Thanks so much for your incredibly valuable insight. I am in the car a lot teaching music lessons and playing gigs, and I always enjoy the Bible Geek!
These questions are addressed in the middle of the Dec. 7 podcast. I was glad to hear him generally agree with me on the first, as the meaning of “turn the other cheek” has come to mean “ignore” instead of what it actually means - “OFFER the other cheek.” The 2nd question was not addressed directly, but he offered interesting thoughts anyways. The 3rd question response was interesting, but I think it may show a bit of a weak link in Mr. Price’s Christ Myth Theory. However I am still very interested in the theory, and it is quite possibly correct. Who knows?
Greetings to the garrulous Geek who knows his Greek!
I have a few questions for you, sir.
1. I have been listening to some episodes of The Bible Geek over the last year and the subject of "turning the other cheek" has come up a few times. Your view seems to be that the best interpretation of that passage is that it is a rejection of a retributive honor system. While this makes some sense for sure, particularly since it is a direct challenge to "an eye for an eye" in the context of the Sermon on the Mount, I wonder if there is more to it than that.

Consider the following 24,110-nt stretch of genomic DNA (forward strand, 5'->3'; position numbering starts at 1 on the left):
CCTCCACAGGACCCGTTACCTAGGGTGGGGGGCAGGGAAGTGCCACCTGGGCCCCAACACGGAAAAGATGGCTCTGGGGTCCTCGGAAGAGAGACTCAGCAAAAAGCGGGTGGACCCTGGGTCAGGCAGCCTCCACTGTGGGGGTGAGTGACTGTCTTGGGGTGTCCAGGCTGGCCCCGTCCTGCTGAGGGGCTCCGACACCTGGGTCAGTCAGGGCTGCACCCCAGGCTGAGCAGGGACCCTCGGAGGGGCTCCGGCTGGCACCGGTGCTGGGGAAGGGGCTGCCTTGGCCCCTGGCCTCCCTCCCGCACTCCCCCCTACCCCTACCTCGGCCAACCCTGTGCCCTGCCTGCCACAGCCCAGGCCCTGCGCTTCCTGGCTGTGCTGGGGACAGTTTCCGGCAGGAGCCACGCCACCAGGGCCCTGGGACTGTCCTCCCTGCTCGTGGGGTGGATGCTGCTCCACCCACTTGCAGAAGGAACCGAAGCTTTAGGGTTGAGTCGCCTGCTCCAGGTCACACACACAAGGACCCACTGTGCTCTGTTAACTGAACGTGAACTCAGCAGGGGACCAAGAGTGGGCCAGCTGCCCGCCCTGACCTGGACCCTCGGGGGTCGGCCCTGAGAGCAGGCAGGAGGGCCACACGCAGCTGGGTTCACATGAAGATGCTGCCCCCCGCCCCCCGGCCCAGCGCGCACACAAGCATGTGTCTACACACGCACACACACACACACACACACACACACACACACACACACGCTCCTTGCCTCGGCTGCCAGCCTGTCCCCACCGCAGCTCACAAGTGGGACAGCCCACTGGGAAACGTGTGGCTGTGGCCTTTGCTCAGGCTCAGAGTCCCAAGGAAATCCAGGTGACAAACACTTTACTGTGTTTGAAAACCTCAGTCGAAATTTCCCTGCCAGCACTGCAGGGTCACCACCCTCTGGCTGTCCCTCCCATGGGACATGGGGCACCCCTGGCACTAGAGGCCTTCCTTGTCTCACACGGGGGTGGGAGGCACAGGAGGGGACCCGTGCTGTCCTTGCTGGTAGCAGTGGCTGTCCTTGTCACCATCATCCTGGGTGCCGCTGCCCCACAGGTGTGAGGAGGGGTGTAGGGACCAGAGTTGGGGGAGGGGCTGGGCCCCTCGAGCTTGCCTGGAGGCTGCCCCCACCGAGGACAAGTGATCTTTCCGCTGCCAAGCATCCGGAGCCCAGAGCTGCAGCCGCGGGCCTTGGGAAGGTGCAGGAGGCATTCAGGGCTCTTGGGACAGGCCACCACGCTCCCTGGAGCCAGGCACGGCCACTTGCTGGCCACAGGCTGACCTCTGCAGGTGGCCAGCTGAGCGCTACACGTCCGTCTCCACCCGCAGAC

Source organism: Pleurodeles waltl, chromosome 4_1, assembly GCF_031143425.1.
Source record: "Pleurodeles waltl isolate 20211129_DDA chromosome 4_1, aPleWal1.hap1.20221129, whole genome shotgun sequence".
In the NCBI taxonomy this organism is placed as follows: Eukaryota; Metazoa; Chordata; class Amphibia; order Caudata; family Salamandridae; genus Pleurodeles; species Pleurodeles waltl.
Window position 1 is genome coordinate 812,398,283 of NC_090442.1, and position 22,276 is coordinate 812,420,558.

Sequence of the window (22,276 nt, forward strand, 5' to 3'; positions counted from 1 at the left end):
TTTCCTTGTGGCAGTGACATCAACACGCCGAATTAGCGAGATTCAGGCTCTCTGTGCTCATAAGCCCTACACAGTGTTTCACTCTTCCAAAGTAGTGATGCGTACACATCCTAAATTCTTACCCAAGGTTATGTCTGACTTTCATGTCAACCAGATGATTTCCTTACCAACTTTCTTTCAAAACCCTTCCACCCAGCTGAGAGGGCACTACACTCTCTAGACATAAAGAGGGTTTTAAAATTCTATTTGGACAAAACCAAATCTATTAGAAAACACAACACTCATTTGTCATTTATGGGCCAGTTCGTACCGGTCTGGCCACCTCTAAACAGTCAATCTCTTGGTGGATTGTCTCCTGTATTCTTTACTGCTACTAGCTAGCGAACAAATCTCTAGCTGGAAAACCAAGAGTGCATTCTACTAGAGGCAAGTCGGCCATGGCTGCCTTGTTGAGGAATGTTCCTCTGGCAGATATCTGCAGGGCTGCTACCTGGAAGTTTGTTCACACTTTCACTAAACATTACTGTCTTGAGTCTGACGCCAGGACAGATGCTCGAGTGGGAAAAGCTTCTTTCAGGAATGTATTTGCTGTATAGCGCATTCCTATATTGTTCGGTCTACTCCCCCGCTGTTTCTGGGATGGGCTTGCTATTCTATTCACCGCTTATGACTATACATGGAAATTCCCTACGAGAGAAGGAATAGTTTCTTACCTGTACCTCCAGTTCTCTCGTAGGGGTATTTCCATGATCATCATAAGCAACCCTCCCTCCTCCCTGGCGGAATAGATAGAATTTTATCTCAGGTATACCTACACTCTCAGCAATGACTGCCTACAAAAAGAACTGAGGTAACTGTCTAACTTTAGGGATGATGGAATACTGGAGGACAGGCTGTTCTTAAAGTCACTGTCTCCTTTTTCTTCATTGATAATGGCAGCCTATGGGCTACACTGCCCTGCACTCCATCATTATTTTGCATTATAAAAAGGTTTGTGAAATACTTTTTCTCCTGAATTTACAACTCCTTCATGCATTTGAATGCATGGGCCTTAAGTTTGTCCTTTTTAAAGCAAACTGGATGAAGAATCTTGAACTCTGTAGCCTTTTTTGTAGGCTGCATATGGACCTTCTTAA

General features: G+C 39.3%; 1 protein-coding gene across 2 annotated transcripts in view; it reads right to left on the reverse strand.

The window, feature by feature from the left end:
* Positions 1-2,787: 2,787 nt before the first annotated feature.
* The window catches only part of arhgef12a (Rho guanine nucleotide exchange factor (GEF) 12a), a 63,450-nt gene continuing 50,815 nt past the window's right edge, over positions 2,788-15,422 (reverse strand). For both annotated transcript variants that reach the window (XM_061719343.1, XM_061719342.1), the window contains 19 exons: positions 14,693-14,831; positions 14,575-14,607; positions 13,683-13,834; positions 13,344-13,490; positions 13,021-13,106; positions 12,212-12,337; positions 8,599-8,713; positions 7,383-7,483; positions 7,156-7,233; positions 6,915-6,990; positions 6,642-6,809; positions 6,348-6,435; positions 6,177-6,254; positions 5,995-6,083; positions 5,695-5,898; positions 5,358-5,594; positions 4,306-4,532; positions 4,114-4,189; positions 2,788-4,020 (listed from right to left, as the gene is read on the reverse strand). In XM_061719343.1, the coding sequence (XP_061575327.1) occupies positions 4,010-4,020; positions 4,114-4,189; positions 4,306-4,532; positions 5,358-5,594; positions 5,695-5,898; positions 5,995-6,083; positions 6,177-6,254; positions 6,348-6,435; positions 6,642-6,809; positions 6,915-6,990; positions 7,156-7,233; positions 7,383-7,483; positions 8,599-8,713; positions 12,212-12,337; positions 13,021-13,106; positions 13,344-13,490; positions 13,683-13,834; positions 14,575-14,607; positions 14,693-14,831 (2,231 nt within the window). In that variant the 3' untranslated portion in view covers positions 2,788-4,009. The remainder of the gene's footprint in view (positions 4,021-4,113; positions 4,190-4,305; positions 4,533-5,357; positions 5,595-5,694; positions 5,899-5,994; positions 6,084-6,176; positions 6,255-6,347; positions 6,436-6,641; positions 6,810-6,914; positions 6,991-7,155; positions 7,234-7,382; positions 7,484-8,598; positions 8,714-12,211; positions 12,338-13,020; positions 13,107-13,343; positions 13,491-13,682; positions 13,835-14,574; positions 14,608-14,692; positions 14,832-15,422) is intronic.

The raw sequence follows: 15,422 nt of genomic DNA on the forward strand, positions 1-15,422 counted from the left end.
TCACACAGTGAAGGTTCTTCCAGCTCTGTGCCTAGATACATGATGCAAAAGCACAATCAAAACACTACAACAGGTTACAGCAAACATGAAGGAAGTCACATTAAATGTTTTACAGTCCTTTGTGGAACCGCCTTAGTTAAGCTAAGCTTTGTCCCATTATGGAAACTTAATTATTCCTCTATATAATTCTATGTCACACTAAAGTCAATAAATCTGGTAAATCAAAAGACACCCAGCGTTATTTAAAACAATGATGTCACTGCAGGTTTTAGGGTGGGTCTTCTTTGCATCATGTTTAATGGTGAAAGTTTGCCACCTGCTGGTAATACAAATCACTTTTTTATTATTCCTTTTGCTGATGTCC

The passage does not say simply to walk away. Rather it says to offer the striker the other cheek as well. This seems to go a bit further than rejecting retaliation for the offense. To me, it seems to imply a non-violent power play, where the struck takes back control from the striker - as in "You may have hit me, but I am the one calling the shots. Here, hit my other cheek as well."
Doesn't this seem close to the kind of non-violent resistance we saw from Ghandi in the 20th century? It seems an act of taking back power for the powerless by shaming the conscience of the offender.
What sayeth the Geek?
2. I join the Geek in criticizing the Penal Substitution Theory as fundamentally unjust. How does punishing an innocent for the crime of another satisfy justice in any coherent way? The sins of humanity are not presented by Paul as being akin to a parking violation, where another might pay a measly fine in our stead. Rather the author of Romans sees the sins of humanity as a capital offense - "the wages of sin is death".
Killing an innocent in a guilty person's place makes no sense according to any civilized justice system. Or, to put it in a way we have all heard many times, two wrongs do not make a right.